Year in Review | Top Five Indie-ish Albums of 2012

Year in Review | Top 5 Indie-ish albums of 2012

As many highlights as we have for the electronic-music sphere in 2012, this year was also a good one for music in the indie world. We can't call it all 'rock' per se, but acts that found themselves somewhere in between the two poles presented some of our favorite sounds of this year. Thusly:

5) Yeasayer Fragrant World — Secretly Canadian
The third LP from Brooklyn psych-RnB outfit Yeasayer was not as universally beloved as its past efforts. Admittedly, even we found that it took a few listens to come around to this murkier left turn. But Fragrant World does grow on you, and while there is no "O.N.E." to satiate the pop drive that many of the moments on Odd Blood offered, the skank-trip that is "Henrietta" has been ever-present since it's early release and gems like "Devil and the Deed" and album opener "Fingers Never Bleed" sneak up on you—and if they haven't yet, give them a chance to.

4) Tanlines Mixed Emotions True Panther Sounds
As diverse as 2012's musical offerings were, few truly embodied that perfect mix of indie-rock singing and songwriting and the propulsive groove of a dance beat quite like Brooklyn's Tanlines. Catchy and hard to dismiss, Jesse Cohen and Eric Emm's Mixed Emotions occupies a similar territory to that of Penguin Prison or even RAC as it moves to original material, but Tanlines' lightly distorted guitars, synth lines, drum machine rhythms and pop vocals were the ones we couldn't escape since Mixed Emotions hit back in March. Previewing their live show, we described them as 'Vampire Weekend, TV on the Radio and Hot Chip jamming together in the tropics" and that still seems the best way to sum them up.

3) Grizzly Bear Shields — Warp
Already awarded the top slot in the iTunes Album of the Year list, Grizzly Bear is well on its way to snagging upper-echelon ranking on just about everyone's end of the year lists. Far from being the work of the Hype Machine, this Brooklyn five-piece's latest, Shields, is just that good. Not deviating from the core of what these guys do best, this record features more of the band's signature quiet storms—hurricanes of lush harmonies and rolling drums, as we called it after reviewing its last live show in Chicago. It was tough to imagine Ed Droste and company topping the studied and cinematic art rock on display with 2009's Veckatimest, but they managed to refine the Grizzly Bear sound even further here.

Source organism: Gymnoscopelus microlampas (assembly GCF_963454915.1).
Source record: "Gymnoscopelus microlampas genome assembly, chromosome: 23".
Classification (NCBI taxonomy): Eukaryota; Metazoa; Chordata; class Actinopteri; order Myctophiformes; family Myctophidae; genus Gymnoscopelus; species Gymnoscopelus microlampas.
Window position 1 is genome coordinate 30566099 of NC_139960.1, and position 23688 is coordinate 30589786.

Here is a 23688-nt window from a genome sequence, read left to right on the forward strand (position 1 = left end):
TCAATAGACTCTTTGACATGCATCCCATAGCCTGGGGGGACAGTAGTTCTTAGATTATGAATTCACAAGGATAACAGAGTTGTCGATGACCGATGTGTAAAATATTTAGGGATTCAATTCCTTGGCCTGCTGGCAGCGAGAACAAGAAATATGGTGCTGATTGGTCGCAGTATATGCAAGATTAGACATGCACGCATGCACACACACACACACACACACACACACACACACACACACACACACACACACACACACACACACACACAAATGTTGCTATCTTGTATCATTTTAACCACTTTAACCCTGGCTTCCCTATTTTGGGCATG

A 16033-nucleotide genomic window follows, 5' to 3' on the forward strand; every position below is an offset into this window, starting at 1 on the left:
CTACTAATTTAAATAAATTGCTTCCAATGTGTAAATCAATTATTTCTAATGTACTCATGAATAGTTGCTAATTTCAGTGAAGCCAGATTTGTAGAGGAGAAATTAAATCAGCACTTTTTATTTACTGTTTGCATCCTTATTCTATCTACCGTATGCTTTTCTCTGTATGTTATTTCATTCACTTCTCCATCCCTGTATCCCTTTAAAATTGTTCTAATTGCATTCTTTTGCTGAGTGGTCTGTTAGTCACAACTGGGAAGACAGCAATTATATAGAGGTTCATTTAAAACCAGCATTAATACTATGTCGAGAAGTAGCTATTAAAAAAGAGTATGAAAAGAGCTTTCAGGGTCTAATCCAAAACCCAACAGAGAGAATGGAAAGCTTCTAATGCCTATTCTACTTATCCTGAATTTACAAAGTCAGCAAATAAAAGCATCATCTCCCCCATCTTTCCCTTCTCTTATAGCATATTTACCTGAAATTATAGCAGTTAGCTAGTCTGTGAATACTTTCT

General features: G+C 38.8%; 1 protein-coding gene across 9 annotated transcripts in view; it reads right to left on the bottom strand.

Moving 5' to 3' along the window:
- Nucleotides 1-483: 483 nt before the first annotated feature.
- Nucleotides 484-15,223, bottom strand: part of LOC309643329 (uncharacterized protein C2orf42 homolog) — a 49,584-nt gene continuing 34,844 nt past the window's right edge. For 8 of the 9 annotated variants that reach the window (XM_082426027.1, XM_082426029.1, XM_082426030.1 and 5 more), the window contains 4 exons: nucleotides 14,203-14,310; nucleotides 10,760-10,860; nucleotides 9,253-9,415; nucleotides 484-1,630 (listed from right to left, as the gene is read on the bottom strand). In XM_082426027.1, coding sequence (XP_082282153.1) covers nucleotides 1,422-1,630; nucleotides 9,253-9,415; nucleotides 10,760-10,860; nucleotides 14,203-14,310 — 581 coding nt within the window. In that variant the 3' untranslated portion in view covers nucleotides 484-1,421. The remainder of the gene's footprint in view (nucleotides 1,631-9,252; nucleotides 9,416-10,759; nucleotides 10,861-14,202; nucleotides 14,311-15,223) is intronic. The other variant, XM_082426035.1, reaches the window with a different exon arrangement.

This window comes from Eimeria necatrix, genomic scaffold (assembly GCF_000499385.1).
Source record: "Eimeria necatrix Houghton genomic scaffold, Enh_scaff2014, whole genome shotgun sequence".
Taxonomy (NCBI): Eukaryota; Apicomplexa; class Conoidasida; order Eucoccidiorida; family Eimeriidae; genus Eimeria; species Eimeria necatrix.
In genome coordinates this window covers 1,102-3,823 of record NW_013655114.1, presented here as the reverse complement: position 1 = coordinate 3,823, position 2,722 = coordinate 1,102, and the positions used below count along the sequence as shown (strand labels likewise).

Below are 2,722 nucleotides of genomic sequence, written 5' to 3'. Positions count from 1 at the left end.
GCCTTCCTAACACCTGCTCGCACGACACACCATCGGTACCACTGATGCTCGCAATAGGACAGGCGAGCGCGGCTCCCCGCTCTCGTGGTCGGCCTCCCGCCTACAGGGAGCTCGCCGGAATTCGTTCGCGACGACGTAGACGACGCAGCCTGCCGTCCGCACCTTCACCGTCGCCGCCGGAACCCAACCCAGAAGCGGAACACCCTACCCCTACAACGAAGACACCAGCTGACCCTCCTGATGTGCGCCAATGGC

2) Beach House Bloom Sub Pop
Another band that had big shoes to fill with a new record, Baltimore dreamers Beach House gained legions of fans with 2010's Teen Dream, and succeeded in bestowing 2012 (and us) with an even more accomplished vision of their sound. So comfortable are Victoria Legrand and Alex Scally now, that on a song like set closer "Irene" they can stretch its groove into a seemingly endless loop that in lesser hands would cross over into monotony. Not so with Beach House, here it's exactly the strange paradise that Legrand is singing of.

Beach House - Irene from dudikaz on Vimeo.

1) Chromatics Kill For Love Italians Do It Better
An accomplished and sprawling trip through a shimmering future of music that's somehow simultaneously stuck in the '80s, the triumphant return of Johnny Jewel and Ruth Radelet is officially our top indie release of this year. Beyond the Kill For Love itself, which is an epic listen of brooding dance beats, silky crooning and an introspective ambiance, Chromatics managed to put its stamp on the Drive soundtrack and, on a personal note for Dialogue Inc, on January's Tomorrow Never Knows festival, where principal contributor Joshua P. Ferguson was lucky enough to spin an opening DJ set ahead of their live performance there. In many ways—from their music to their album artwork to the aesthetic philosophy Jewel and Co. exudes across DJ mixes, photo shoots and any of their various other artistic outlets—Chromatics, and it's sister acts on the Italians Do It Better label, is in perfect harmony with the look, sound and feel prized by Dialogue Inc. Kill For Love, and all that accompanied it this year, is no exception.


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